Have you ever had a job that you absolutely despised?
Unless you were born into a wealthy family or you won the lottery at a young age, chances are, you've probably worked somewhere that made you miserable. Maybe you're still there.
During high school and college, this type of employment is unavoidable. Beggars can't be choosers. You have to take what you can get.
We all need money, it's an unfortunate fact of life. Yet, should this necessity come at the cost of our happiness?
Is having a job that sucks the soul out of you really better than being unemployed?
After all, unemployment is no walk in the park either. It drains your bank account and your self-esteem.
Americans worship wealth. When you're not in a position to produce any, you become an outcast.
Millennials understand the perils of unemployment better than anyone. Most of us graduated from college in the midst of the worst economic crisis since the Great Depression.
We were raised upon the notion of the "American Dream." We were told that if we worked hard and did well in school, we could be anything we wanted to. What a load of crap that turned out to be.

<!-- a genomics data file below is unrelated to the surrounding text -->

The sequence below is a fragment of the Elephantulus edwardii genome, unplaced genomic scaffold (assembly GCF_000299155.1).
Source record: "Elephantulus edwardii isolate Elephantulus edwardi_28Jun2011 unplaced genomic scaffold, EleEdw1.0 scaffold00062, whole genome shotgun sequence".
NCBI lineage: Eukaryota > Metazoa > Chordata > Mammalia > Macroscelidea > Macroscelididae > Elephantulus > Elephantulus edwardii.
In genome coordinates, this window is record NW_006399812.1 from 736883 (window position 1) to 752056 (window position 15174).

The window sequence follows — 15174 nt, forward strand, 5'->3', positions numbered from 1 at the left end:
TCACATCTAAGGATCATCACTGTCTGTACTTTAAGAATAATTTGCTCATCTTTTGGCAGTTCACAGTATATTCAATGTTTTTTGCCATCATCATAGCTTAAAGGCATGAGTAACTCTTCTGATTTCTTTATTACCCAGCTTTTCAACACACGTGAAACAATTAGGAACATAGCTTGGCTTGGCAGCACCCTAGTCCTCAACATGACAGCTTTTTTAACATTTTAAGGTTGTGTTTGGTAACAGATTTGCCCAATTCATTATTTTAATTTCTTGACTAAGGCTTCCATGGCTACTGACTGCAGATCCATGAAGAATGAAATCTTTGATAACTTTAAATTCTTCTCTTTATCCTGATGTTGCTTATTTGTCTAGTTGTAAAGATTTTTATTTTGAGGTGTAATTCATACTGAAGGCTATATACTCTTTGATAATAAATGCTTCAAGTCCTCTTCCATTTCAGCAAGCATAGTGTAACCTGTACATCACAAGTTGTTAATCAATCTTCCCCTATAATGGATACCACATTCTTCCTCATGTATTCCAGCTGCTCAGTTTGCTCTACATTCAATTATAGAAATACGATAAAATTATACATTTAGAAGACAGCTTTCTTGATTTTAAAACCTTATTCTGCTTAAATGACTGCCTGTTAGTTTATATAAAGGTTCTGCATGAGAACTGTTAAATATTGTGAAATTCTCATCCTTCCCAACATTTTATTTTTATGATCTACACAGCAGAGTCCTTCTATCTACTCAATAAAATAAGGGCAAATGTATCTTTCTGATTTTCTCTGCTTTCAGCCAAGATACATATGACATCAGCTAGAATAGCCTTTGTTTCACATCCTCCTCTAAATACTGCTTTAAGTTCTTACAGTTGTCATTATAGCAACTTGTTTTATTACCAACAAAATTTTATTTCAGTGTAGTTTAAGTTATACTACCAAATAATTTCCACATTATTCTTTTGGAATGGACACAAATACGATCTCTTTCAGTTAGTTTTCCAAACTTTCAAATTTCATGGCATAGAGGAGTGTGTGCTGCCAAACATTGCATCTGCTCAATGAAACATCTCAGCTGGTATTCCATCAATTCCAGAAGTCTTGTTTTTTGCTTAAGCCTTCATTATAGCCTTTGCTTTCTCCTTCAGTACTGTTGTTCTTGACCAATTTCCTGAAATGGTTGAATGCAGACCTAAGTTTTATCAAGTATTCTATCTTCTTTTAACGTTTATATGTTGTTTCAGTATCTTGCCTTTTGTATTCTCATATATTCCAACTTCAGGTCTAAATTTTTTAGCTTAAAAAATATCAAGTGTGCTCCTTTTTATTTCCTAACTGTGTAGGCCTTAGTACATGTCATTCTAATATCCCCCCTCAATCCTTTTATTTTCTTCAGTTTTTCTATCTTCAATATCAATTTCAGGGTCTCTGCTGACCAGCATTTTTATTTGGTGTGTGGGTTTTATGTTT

The vicious cycle of unemployment.
When the economy is tanking, employment becomes increasingly elusive. It doesn't matter if you graduated with a 4.0 and were a star athlete that volunteered at an orphanage over the weekend.
It's tough to be young in an economic climate like this. It makes searching for a job an excruciating process.
You send out countless job applications, many of them to positions you're far overqualified for. You write so many cover letters your head feels like it will explode. Most of the time, you never even hear back. Sometimes they are courteous enough to at least send you an automatic email response, "We have received your application."
In many instances it's almost worse to have an actual human-being reply. It's always the same: "Thank you for your application. While we were very impressed by your résumé, we are looking for someone with more experience."
It's a vicious cycle. You apply for entry-level positions that seemingly require no experience. Then you're told you need experience to get hired. But since no one will hire you, you can't build any experience.